# Lecture 012 - Dijkstra, Bellman-Ford, Johnson

## Shortest Path

Algorithms:

• Dijkstra: work efficient but sequential with non-negative edge weights

• Bellman-Ford: parallel algorithm with more work

• Johnson: parallel algorithm that find shortest paths between pairs of vertices, no just single source.

Edge weight: a mapping between each edge to a real number. (When edge does not exist, then weight is infinity)

We allow negative edge weight. But this is non-trivial: There can be a cycle with negative total weight, leading to shortest path with weight $-\infty$. Even if we don't allow cycles, extension to allow negative weight is challenging.

Weight of the path: sum of weights in the path

Flavors of Shortest Path

• Single-Pair Shortest Path: return a shortest path from $a$ to $b$

• Single-Source Shortest Path (SSSP): return a shortest path from $s$ to every other vertex

• All-Pairs Shortest Paths: find shortest paths between all pairs of vertices

• SSSP+: SSSP but weights are non-negative

Sub-path property: any sub-path of a shortest path is itself a shortest path

See graph above: Suppose we want the shortest path from $s$ to $v$. If an oracle tells us the shortest path to all vertices except $v$, then we only need $O(|V|)$ to find the shortest path.

Notice that adding a constant to each path changes the shortest path, but multiplying does not.

### Dijkstra's Algorithm

Dijkstra's Property: The overall shortest-path weight from $s$ via a vertex in $X$ directly to a neighbor in $Y$ (in the frontier) is as short as any path from $s$ to any vertex in $Y$.

Dijkstra's Algorithm: priority-first search:

1. start at $s$ with $d(s) = 0$
2. use priority = $p(v) = \min_{x\in X}(d(x)+w(x, v))$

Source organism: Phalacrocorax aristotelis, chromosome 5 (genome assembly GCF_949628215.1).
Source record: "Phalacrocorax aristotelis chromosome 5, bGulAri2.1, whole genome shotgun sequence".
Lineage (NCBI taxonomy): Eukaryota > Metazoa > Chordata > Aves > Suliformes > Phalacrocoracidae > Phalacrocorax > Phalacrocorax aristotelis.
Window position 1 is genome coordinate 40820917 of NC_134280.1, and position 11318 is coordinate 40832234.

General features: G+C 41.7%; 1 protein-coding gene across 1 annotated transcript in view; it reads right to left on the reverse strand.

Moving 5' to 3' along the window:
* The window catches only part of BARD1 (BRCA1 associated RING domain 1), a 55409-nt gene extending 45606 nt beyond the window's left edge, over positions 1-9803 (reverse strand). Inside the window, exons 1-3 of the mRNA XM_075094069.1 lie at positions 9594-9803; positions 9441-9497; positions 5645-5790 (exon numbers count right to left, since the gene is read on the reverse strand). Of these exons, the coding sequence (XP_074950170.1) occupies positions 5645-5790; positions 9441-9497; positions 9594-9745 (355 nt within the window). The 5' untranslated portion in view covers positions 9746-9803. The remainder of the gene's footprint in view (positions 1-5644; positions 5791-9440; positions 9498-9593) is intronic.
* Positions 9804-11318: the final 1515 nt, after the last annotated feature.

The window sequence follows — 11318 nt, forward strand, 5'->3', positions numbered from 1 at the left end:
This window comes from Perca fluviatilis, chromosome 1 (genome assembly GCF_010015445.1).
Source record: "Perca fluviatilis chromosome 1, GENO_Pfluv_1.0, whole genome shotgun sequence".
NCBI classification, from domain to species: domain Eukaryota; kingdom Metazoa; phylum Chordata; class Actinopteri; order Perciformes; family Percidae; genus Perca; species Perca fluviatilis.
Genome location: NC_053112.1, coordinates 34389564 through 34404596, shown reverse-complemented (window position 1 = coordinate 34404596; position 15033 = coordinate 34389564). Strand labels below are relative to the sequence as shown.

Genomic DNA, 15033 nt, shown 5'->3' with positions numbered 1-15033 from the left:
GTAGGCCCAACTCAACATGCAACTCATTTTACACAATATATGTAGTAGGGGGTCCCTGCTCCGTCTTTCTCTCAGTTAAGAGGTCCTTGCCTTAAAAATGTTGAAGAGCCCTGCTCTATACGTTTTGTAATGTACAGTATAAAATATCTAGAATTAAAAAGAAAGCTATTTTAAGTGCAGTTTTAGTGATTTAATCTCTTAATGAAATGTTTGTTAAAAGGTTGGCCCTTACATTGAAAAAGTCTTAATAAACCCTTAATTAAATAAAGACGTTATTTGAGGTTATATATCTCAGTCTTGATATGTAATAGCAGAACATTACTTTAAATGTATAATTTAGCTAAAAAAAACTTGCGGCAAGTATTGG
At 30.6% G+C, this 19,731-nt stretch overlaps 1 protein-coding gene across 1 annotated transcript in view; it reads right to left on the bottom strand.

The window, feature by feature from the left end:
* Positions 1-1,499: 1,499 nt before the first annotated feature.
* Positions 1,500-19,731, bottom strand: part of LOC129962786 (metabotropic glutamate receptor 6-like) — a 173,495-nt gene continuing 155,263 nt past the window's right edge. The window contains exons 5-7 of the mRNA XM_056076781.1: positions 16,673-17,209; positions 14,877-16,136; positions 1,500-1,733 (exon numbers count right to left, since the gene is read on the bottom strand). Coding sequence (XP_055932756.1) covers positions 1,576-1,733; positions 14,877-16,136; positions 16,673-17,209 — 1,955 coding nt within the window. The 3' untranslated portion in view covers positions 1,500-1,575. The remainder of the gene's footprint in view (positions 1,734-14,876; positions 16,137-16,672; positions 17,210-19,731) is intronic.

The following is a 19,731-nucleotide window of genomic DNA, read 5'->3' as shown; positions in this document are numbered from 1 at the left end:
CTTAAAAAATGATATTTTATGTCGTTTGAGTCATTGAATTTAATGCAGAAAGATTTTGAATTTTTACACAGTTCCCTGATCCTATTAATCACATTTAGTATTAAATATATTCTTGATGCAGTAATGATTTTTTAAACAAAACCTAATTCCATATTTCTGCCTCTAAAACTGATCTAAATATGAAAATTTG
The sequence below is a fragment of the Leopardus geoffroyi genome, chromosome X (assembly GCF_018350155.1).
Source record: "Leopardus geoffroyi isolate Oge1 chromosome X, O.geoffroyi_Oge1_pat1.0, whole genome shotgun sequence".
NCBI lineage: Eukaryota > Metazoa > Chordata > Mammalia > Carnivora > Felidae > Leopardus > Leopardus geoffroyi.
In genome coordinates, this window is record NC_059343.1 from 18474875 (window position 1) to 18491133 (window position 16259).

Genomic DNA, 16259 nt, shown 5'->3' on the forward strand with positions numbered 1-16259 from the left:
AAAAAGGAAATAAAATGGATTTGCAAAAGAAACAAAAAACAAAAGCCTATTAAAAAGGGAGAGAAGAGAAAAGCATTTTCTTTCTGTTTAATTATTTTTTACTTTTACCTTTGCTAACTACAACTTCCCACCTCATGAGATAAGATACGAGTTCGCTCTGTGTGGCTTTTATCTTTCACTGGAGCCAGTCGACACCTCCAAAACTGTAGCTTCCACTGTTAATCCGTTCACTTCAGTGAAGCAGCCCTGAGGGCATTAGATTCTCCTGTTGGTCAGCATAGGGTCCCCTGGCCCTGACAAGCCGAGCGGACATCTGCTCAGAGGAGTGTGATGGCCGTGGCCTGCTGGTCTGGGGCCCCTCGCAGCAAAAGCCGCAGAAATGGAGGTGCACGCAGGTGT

3. set $d(v) = p(v)$ when $v$ visited

Note that we calculate $\min$ using priority queue. We are sure a path is shortest only when we pop out of queue. There can be multiple duplicated elements in the queue, but only the shortest will get visited.

Variants:

• One variant checks whether $u$ is already in $X$ inside the relax function, and if so does not inserts it into the priority queue. (This does not affect the asymptotic work bounds)

• Another variant decreases the priority of the neighbors instead of adding duplicates to the priority queue. This requires a more powerful priority queue that supports a decreaseKey function.

Note that if we use decreaseKey, we can do priority queue operation in $O(m + n \log n)$

For enumerated graphs the cost of the tree tables could be improved by using adjacency sequences for the graph, and ephemeral or single-threaded sequences for the distance table, but priority queue operation still dominates the cost even when using decreaseKey.

$O(m\log n) = O(m \log m)$ since $m \leq n^2$

### A* Algorithm

Heuristic must be:

• consistent: $h(u) \leq \delta(u, v) + h(v)$

• admissible: $h(v) \leq \delta(v, t)$ (but we don't need this since we don't permit re-visit vertices, which sacrefices asymptotic bound: any consistent heuristic is also admissible.)

• destination zero: $h(t) = 0$

Worst heuristic: $h(v) = 0$

Best heuristic: $h(v) = \delta(v, t)$ (visits exactly the vertices on the shortest path)

### Bellman-Ford's Algorithm

Algorithm